Sunday, 9 September 2007

The Commandments of Science

I have been reading blogs more than is good for me (and I must admit that writing one is not something that I have time for, either), but every so often I come across something that reminds me that, however much time I may spend on them, I am not (entirely) wasting my time by reading blogs. This example was not a post on a blog: it was a comment. The comments section of a blog post is often more enlightening than the post itself, something not realised by people who only read what shows up on their RSS reader. This particular example was on a post on EvolutionBlog on an interview on Fox News discussing Ken Ham's new Creation Museum. The interview itself was somewhat predictable, and not very noteworthy; the post was mainly there to allow those of us unable or unwilling to watch Fox News see how each side presented itself (a service which is in itself much appreciated!). A commenter called Hoary Puccoon, however, wrote a truly remarkable piece. Since I suspect that this is a pseudonym, and since no Web site or blog was given, I fear that this will fall into undeserved obscurity. (I recognise that my own blog is not likely even more obscure than the comments section of a far better established blog, but at the very least this renders it more prominent to me, and any further dissemination that it can achieve is good.) This is the complete comment, with nothing changed except the formatting.

The whole is-there-a-god thing bores me. But why doesn't anyone emphasize how ethical science is-- and how unethical the creationists look to scientists?

The Six (and counting) Commandments of Science

  1. Thou shalt not lie. Fudging data is a mortal sin, enough to terminate one's career.
  2. Honor thy fathers. You must give credit to the previously-published work of other scientists.
  3. Thou shalt not bear false witness against thy neighbor. Misrepresenting another scientist's work merits public exposure and condemnation. (The creationists never understand just how immoral their quote-mining seems to scientists.)
  4. Love thy neighbor. Ad hominem arguments are not acceptable in scientific discourse.
  5. By their works ye shall know them. If Linus Pauling is a legend and Watson and Crick are complete unknowns, whose model of DNA is accepted? W&C's-- because theirs is right and Pauling's was wrong.
  6. Let your yeas be yeas, and your nays, nays. Scientists must define their variables explicitly, and not fudge and say, 'oh, I really meant something else' if their hypothesis is disproven. (This is actually why theism versus atheism doesn't much matter in practicing science. God, whether he/she/it exists or not, is too fuzzy a variable to produce clear results.)

This could probably be worked up to ten commandments, but the point is, scientists, whether theists or atheists, do have strict rules of ethics-- which the creationists constantly violate. This point needs to be hammered into the public discourse. The creationists aren't just getting a few dry facts wrong-- they are undermining the entire ethical basis of science. Letting the fundies get away with claiming they represent morality is, in my opinion, morally wrong.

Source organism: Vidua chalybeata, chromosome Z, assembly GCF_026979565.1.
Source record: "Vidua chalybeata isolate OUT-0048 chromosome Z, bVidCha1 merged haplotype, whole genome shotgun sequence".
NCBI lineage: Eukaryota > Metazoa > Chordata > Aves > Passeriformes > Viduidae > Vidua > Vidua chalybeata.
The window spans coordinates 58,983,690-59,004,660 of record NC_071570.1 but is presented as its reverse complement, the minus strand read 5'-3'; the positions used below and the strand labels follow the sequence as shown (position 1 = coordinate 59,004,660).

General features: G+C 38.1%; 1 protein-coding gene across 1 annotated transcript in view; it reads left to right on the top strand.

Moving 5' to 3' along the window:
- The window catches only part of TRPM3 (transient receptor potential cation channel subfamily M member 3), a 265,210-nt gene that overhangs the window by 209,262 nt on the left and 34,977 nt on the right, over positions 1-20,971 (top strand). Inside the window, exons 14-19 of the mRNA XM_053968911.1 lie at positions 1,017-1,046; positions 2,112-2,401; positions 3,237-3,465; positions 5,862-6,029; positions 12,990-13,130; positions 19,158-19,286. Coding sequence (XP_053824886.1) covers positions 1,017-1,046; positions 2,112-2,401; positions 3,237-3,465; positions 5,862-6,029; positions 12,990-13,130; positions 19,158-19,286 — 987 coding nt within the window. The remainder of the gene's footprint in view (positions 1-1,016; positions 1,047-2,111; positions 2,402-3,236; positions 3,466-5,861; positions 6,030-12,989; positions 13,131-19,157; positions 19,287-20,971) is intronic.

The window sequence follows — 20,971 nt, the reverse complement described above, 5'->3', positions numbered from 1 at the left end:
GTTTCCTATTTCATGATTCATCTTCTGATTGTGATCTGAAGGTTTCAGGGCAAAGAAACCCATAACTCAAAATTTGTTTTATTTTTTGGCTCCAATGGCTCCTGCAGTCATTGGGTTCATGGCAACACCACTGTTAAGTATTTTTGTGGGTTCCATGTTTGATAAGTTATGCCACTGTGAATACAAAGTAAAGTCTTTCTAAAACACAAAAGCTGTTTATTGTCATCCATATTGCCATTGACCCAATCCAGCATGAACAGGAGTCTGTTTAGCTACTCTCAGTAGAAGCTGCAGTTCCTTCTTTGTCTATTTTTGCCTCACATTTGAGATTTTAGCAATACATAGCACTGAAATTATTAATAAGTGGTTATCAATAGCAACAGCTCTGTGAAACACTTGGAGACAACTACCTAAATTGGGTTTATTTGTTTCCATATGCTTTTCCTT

While obviously aimed towards the creation/evolution controversy rampant in the USA, and something that the creationists would do very well to read and understand, it is also absolutely right about how science works. The only change that I would make is one of ordering; some of the more important issues in discussing creationism are almost trivial (or taken for granted) in discussions of science. Each of these points deserves further elaboration, here in an order that makes more sense outside of the creation/evolution discussion.

  1. "Thou shalt not lie." This is absolutely binding in science. There is in science, as anywhere, room for cynicism, but never when one reports data. This is one of the reasons -- the main reason -- why most papers have separate "results" and "discussion" sections. The "discussion" section is interpretation, and there the scientist may be dead wrong (although s/he must support every significant assertion with data, either hir own or someone else's through citation), but the "results" section is pure fact. It is for this reason that scientific data are never published without an accounting of how the data were acquired. Should the data in fact be wrong, repeating the experiments or observations that produced those data will show that. Scientists demand transparency and accountability. Anything worthy of inclusion in the scientific canon must pass through editorial and peer review before publication, the latter process being undertaken by specialists, often the reporting scientists' competitors. Because of this, it is very hard to get away with a deliberate tampering of data (although it does -- very occasionally -- happen). Incorrect data resulting from a misreading of experimental results, or from the application of an incorrect analysis to such results, are generally dealt with graciously by both the discoverer and the scientists reporting those incorrect data. Should something -- anything -- in the "results" section prove to be a conscious fabrication, however, sooner or later, someone will find out, and their perpetrators' careers are over: nobody will take them seriously again. Scientists are unforgiving of frauds.

    It is worth noting here that faked-data scandals (including the creationists' favourite, "Piltdown Man") are invariably brought to light by scientists. It is for this reason that science is called "self-correcting".

  2. "By their works ye shall know them." There is a status system in science. This is based, among other things, on credentials, networking, position, seniority, and awards. Status in science is never inherited or bought or bestowed. Everyone in science must work for their status, producing and interpreting data and hypotheses that withstand the most exacting scrutiny. Status ultimately comes from one's ability to do that work. Since anybody -- even a high-school dropout -- can challenge any piece of work (assuming that they have novel interpretations or data, that these make sense, and that they are articulated intelligibly), science is in a sense the ultimate classless society. In other words, one must prove oneself, but anyone and everyone is given the opportunity to do so. If proving oneself means showing that a highly-regarded scientist is wrong, so be it. Science values truth* more than status.